> In article <>, Edward
    > <> wrote:
    >
    >> http://video.google.com/videoplay?docid=-6553260189868317794

    >
    >
    > How bizarre.
    > Most of his complaints are more true of Windows than of Mac OS, and
    > most of the rest are complaints that it doesn't work exactly like
    > Windows. Two were outright lies, and three points were practically
    > valid, but unimportant.
    > Another complaint was simply that he did something that made no sense
    > to do. Nothing to do with Mac, just shouldn't have done it.
    > No sign of why he thinks the Windows way is a better one. And although
    > he beats up the hardware, he doesn't seem to have any problem with it.
    > He's just getting upset for drama.


    My sentiments exactly. I've never had work disappear on me, or applications
    freeze, or close for no reason (okay, Safari used to crash about once a week
    but Apple seem to have fixed that with the last two service releases - I'm
    running Tiger).

    I hope he's very happy on whatever planet he happens to inhabit. It should be
    pointed out that it was 3 years old, but even G3s were more stable and
    reliable than equivalent Windows boxes. I know of people still running Color
    Classics and older with absolutely no issues).
    Margolotta, Feb 21, 2006
    #5
  6. Edward

    Rich Guest

    > Er, yes there is a damned good reason - one which you'd have discovered had
    > you researched. You have an INTEL based Mac. All current software is written
    > for PowerPC based systems and there is quite a bit that will not run under
    > Rosetta. You should have waited a fortnight and you could have bought the
    > universal binary version which will run on both G5s and Intel based systems.
    > The system requirements clearly state "...not supported to run on Intel-based
    > Macintosh computers with Rosetta."


    Final Cut Pro will work on Intel based Macintosh computers with the
    "Universal" release, but there are no plans by Apple to make a Universal
    version of Final Cut HD Express. When I called them (as in Apple) and
    asked about it, that's what they told me. Yes, I did call when I first
    encountered the issue. They directly said to me there are no plans for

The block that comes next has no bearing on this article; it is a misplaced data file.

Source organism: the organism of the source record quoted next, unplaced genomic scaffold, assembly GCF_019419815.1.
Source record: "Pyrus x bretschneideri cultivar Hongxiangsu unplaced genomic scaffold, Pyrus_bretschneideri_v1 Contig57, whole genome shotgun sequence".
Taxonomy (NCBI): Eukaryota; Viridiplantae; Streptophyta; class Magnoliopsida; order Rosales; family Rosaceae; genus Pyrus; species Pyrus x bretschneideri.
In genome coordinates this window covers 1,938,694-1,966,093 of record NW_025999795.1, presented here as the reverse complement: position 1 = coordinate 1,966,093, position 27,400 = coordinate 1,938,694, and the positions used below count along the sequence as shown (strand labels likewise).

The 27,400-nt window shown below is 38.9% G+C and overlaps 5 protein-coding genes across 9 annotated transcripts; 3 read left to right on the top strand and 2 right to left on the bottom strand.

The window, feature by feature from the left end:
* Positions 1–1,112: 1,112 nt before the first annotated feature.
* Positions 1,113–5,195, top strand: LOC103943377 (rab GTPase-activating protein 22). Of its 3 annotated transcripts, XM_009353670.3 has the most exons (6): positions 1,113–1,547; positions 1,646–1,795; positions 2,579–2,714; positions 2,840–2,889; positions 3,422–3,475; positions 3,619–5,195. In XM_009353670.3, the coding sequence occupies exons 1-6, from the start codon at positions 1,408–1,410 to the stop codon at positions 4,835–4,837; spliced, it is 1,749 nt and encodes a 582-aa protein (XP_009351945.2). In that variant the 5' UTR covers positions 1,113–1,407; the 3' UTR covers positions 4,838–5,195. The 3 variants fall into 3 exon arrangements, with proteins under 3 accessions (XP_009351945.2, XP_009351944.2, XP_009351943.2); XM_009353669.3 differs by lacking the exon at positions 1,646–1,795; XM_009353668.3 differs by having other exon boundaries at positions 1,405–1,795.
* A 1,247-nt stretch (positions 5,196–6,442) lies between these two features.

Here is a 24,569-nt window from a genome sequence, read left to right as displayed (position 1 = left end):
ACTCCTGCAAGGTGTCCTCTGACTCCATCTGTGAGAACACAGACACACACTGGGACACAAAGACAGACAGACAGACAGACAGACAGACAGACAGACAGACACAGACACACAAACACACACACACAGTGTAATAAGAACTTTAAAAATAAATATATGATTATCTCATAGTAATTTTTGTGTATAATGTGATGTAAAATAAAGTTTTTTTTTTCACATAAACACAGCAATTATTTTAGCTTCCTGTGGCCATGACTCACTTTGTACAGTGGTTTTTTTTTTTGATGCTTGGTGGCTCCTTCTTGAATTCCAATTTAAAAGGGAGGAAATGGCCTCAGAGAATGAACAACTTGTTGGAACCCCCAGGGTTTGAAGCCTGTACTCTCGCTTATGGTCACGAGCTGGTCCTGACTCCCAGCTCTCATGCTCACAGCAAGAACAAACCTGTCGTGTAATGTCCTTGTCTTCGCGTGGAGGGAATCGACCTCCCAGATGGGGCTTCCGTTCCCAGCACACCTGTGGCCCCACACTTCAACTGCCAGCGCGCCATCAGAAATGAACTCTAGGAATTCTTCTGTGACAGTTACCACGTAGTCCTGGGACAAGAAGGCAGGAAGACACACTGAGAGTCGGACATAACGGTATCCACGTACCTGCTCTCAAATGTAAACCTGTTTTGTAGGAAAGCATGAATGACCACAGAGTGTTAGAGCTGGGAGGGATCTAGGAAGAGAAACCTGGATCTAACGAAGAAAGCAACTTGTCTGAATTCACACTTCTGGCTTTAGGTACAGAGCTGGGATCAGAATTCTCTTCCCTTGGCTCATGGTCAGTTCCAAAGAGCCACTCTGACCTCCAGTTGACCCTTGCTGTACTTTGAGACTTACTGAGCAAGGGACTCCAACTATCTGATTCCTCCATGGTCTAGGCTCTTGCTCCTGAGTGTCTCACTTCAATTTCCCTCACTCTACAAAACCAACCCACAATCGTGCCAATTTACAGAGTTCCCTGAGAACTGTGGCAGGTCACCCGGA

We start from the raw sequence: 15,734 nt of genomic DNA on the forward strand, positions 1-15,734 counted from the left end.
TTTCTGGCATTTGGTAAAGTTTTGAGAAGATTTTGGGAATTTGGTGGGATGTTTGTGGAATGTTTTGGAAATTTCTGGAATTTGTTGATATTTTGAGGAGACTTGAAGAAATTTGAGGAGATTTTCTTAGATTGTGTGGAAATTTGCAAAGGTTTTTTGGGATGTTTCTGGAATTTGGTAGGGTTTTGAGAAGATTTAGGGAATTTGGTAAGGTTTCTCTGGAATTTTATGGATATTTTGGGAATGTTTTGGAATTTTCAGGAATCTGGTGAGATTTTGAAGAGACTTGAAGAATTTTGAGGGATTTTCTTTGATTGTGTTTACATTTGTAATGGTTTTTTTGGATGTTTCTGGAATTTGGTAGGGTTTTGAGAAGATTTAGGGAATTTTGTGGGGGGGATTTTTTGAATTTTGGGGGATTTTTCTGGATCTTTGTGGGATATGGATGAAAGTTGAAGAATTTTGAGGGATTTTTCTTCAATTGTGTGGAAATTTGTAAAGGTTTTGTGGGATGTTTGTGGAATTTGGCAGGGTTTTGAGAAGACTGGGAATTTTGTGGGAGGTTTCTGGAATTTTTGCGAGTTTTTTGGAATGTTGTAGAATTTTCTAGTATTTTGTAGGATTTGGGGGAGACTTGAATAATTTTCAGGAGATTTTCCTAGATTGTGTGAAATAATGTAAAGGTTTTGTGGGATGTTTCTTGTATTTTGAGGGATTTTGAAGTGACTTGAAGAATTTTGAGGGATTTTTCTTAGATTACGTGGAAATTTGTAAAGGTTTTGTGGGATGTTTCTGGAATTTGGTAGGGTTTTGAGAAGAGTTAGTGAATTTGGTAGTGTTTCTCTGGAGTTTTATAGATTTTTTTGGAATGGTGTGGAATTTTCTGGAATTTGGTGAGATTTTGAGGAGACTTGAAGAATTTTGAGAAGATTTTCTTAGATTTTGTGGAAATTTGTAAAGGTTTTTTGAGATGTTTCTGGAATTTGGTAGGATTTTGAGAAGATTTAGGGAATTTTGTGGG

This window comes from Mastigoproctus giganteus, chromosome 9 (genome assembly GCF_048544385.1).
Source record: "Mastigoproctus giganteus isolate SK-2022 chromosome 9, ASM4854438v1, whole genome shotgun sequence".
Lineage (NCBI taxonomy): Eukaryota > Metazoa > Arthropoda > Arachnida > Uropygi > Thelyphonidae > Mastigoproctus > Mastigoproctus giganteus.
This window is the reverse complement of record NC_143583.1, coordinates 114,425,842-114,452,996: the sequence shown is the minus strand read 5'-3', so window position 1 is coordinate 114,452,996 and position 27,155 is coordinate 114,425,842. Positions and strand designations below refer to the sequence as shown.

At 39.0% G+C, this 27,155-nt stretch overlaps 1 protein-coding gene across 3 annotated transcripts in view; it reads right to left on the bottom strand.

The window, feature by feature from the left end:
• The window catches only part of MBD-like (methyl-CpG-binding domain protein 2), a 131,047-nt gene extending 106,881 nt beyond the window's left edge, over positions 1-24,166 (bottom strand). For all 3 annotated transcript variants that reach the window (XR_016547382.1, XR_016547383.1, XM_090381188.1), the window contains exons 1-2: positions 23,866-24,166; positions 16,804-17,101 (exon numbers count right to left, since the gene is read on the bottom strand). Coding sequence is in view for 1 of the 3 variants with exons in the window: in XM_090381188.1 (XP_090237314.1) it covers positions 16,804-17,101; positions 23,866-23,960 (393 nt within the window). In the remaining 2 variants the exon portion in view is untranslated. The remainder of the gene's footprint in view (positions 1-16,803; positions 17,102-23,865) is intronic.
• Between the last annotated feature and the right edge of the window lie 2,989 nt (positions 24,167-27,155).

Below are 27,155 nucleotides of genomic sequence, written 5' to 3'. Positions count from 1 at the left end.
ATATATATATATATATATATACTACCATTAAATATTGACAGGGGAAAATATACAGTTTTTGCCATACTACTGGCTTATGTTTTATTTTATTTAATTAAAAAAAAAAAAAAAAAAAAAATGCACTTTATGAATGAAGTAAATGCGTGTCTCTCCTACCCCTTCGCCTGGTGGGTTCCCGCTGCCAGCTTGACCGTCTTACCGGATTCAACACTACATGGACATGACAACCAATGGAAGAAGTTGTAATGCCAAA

Final Cut HD Express to have a Universal version released.

    So it doesn't matter how long I would have waited. The Universal version
    is not going to happen (at least not for Final Cut HD Express).

    > It was not personal opinion, it was a statement and an erroneous one at that.
    > *YOU* may not like it, but to say "it's a bean-shaped piece of trash" is just
    > complete and utter, well, trash. And if you didn't like it, why didn't you
    > just hook up the mouse you have with your PC? No one's forcing you to use
    > Apple's mouse...
    >


    The Mighty Mouse is supposed to take advantage of specific features in
    OSX that other mice do not. It's also supposed to be part of the whole
    Mac experience thing. My other USB mouse does not have the side
    scrolling or "squeeze" buttons on the sides.

    When you use another mouse you are literally taking away features, so I
    decided to stick with it for as long as I had it. I stand by what I said
    before, it's trash.

    >>>> I was totally sold on the "Mac Experience", but it turned out to be
    >>>> nothing but a nightmare.
    >>> Which was *ENTIRELY* of your own making.
    >>>

    >> Nah, the iMac did that on its own.

    >
    > Really? Wow! That's some computer you've got there! So you're telling me it
    > ripped the shrinkwrap off the FCE box all by itself, opened the box, all by
    > itself, opened the jewel case all by itself, took the CD out of the jewel
    > case all by itself, opened the drive tray all by itself, put the CD in the
    > tray all by itself and closed the drive tray all by itself? Then it
    > attempted to copy massive files over an unsupported network ALL BY ITSELF -
    > without any intervention from you WHATSOEVER?! Wow, you really must tell me
    > how you did that!
    >


    When Apple shipped me FCE (I bought from them directly), it came in a
    box (obviously) that had the FCE actual retail box in it. It was not
    shrinkwrapped. FCE did not have a jewel case in the box to hold its
    discs either - they were paper sleeves. As a matter of fact, the only
    difference between an open and unopened box is the small plastic circle
    sticker that covers the top flap.

    The iMac does not have any drive trays. It has one slot.

    On Apple's iMac page http://www.apple.com/imac/ one of the "features" is
    "Connect to a Windows Network" so it would appear it is in fact
    supported. Now granted, I'm not running an NT or 2000 server, but I
    believe connecting to a Windows share via TCP/IP does count.

    And to note - I connected to a Windows share following the exact
    instructions stated here:

    http://docs.info.apple.com/article.html?artnum=106471

    ...and it was slow. Very slow. All the other computers on my network
    (Windows and Linux based) connected to the Windows share just fine. The
    iMac was the only one that would not establish a fast connection.

    The largest of those "massive files" you're referring to was 5MB. Last
    time I knew, 5MB was not "massive".

    >>>> I'm staying with Windows and Linux.
    >>> Yeah, I would do - Macs are for intelligent people with common-sense.
    >>> You've
    >>> yet to display either...